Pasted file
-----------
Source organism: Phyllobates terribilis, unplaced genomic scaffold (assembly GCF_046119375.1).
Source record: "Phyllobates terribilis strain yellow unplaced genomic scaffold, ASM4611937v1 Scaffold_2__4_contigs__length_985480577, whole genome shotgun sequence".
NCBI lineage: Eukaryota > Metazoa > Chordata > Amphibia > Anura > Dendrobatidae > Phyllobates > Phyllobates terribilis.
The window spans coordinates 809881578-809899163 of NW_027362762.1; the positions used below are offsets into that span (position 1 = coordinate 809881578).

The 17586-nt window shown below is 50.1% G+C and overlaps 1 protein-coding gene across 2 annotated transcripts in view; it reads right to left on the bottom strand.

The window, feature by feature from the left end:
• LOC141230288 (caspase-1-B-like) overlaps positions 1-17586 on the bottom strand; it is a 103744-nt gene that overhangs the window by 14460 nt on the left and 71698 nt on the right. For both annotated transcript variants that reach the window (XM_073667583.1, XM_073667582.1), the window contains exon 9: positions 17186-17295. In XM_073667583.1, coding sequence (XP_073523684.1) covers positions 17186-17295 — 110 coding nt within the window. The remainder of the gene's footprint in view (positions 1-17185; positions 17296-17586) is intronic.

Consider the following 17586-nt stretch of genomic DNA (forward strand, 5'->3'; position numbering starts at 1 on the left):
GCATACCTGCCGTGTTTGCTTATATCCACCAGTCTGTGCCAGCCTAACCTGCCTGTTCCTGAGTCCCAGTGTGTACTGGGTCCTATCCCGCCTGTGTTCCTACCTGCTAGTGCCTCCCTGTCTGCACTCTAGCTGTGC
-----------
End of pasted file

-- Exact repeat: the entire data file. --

Source organism: Phyllobates terribilis, unplaced genomic scaffold (assembly GCF_046119375.1).
Source record: "Phyllobates terribilis strain yellow unplaced genomic scaffold, ASM4611937v1 Scaffold_2__4_contigs__length_985480577, whole genome shotgun sequence".
NCBI lineage: Eukaryota > Metazoa > Chordata > Amphibia > Anura > Dendrobatidae > Phyllobates > Phyllobates terribilis.
The window spans coordinates 809881578-809899163 of NW_027362762.1; the positions used below are offsets into that span (position 1 = coordinate 809881578).

The 17586-nt window shown below is 50.1% G+C and overlaps 1 protein-coding gene across 2 annotated transcripts in view; it reads right to left on the bottom strand.

The window, feature by feature from the left end:
• LOC141230288 (caspase-1-B-like) overlaps positions 1-17586 on the bottom strand; it is a 103744-nt gene that overhangs the window by 14460 nt on the left and 71698 nt on the right. For both annotated transcript variants that reach the window (XM_073667583.1, XM_073667582.1), the window contains exon 9: positions 17186-17295. In XM_073667583.1, coding sequence (XP_073523684.1) covers positions 17186-17295 — 110 coding nt within the window. The remainder of the gene's footprint in view (positions 1-17185; positions 17296-17586) is intronic.

Consider the following 17586-nt stretch of genomic DNA (forward strand, 5'->3'; position numbering starts at 1 on the left):
GCATACCTGCCGTGTTTGCTTATATCCACCAGTCTGTGCCAGCCTAACCTGCCTGTTCCTGAGTCCCAGTGTGTACTGGGTCCTATCCCGCCTGTGTTCCTACCTGCTAGTGCCTCCCTGTCTGCACTCTAGCTGTGC